If you bought into the hype of a wholly re-imagined MMO, Guild Wars 2 will likely spark a tinge of disappointment, but it’s a temporary affliction. MMO-players have certain expectations, and some staples of the genre work just as they are, so trashing all of that ‘just because’ would probably amount to video game suicide.
While most MMO developers focus on giving familiar features a unique spin, ArenaNet is re-examining the core purposes and implementations of those features. It’s a subtle, but very important difference.
A prominent example of this reworking in Guild Wars 2 can be seen when numerous players converge upon the same quest-goal. In TERA, which I recently wrote about, I was tasked with defeating a minor boss, as were a dozen other players. Since no one was willing to group together and simultaneously complete the quest, we all waited in a circle in hopes of landing the first blow when the boss respawned.
In Guild Wars 2, every player who participates in a portion of a battle can walk away with a completed quest, XP based on the level of contribution, and a potential reward. I don’t ‘think’ that the presence of additional players reduces the rewards given to others, nor does it matter. A minute shaved off one fight is a minute to jump into another battle. Plus, the lack of competition to snag a kill first imbues every encounter with a sense of camaraderie. I have never seen players so willing and eager to lend helping hands and revive downed players.
Opinions regarding the Dynamic Events have been mixed, with many people comparing them to the Public Quests of games such as Warhammer Online. The key difference is variety. There are some events that continuously cycle, but there are also events that appear sporadically for players in the right place at the right time, and ArenaNet has been vocal about the desire to constantly inject Guild Wars 2 with new events at every level. The overarching feeling is that you can entertain yourself for hours on end, and be rewarded, without officially accepting a single quest.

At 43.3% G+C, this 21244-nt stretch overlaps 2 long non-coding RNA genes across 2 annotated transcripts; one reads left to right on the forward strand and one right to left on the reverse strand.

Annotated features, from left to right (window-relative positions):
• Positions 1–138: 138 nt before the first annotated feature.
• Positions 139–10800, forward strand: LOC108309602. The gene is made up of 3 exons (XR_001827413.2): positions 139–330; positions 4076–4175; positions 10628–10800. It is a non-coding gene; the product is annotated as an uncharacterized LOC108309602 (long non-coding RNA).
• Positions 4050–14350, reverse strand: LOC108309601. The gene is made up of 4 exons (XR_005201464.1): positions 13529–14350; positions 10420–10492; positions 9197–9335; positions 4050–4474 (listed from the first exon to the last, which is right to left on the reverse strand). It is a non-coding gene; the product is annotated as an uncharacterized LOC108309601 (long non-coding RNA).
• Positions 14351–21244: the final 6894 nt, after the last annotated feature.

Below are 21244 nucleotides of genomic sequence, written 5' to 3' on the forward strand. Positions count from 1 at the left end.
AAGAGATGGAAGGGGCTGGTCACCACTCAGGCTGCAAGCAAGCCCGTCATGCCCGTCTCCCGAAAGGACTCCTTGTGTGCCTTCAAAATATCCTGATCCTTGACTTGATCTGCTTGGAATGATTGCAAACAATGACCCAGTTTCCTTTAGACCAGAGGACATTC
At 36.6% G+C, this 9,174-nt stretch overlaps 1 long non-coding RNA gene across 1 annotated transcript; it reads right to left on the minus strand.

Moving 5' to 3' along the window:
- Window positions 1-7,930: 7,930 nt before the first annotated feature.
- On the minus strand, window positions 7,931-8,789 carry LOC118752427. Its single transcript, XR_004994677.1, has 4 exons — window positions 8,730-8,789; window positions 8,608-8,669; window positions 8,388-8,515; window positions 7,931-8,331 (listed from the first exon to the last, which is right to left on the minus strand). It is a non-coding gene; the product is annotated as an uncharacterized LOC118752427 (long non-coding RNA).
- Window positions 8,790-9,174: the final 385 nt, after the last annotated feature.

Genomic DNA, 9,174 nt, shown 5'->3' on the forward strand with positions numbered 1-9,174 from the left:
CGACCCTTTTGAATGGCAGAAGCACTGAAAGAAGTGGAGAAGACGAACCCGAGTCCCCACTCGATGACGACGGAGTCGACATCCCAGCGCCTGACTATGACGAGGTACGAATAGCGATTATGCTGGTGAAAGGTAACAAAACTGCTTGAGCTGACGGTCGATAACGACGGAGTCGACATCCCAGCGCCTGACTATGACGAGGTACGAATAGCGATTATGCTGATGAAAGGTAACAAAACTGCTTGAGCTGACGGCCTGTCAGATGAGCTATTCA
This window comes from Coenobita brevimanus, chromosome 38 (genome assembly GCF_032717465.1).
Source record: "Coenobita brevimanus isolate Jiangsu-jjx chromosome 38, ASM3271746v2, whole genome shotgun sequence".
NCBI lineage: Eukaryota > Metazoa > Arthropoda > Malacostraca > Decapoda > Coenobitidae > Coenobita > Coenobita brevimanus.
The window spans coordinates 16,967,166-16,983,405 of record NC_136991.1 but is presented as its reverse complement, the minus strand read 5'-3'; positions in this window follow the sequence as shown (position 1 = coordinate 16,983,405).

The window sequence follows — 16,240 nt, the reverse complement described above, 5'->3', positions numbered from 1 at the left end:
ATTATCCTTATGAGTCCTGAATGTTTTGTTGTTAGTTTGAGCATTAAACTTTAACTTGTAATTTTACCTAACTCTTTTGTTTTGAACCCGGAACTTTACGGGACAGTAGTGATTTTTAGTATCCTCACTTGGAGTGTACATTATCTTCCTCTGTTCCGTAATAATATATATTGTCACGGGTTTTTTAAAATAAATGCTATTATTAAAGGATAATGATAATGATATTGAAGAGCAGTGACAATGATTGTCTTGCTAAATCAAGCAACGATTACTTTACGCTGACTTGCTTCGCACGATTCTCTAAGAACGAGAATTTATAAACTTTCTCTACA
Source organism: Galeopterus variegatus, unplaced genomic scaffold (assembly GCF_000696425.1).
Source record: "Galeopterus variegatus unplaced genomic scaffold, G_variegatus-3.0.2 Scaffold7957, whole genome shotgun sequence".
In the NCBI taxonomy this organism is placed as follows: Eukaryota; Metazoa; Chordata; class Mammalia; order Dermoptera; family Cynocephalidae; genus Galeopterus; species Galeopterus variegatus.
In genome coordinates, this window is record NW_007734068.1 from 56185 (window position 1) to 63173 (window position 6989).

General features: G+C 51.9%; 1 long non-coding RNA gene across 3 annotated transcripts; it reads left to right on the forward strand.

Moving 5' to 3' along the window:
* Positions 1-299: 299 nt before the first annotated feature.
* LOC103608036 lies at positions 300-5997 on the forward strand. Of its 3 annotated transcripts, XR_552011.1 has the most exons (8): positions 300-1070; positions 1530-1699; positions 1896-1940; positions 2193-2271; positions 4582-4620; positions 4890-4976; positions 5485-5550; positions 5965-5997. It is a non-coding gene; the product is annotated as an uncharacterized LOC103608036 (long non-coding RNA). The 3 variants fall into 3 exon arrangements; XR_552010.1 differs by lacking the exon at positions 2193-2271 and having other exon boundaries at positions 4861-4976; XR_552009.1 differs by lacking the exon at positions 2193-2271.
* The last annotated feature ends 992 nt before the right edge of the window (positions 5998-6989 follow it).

While roaming the countryside and partaking in battles as I saw fit, I became acutely aware of just how much padding is in a typical MMO – time spent traveling, waiting for quests, crafting materials, etc. With multiple fast-travel options in every zone (no cooldowns required) and the ability to use the auction house from any location (pickup still requires a vendor), it’s clear that boredom is one emotion that ArenaNet wants to eradicate.
This anti-timesink mentality is extremely evident in the crafting system. If you’re a crafter, you undoubtedly know the pain of realizing that someone beat you to punch by a few minutes and is systematically sucking every node dry of materials. In Guild Wars 2, nodes not only respawn faster, but players who simultaneously interact with a node both receive materials. When it comes time to craft a large number of identical items, they are created in bulk; no lunch breaks while waiting for 50 individual timers to count down.
I’ve been trying to find an MMO, new or old, to fill the void until Guild Wars 2’s unannounced release date, but I already feel spoiled. Fallen Earth? Way too much traveling. TERA? Too much quest-grinding. EVE Online? I better concentrate on my real-life financials first. While Guild Wars 2 may not spark a revolution, it is incredibly high on action and low on time-sucking filler, and that is exactly what I’m craving in an MMO.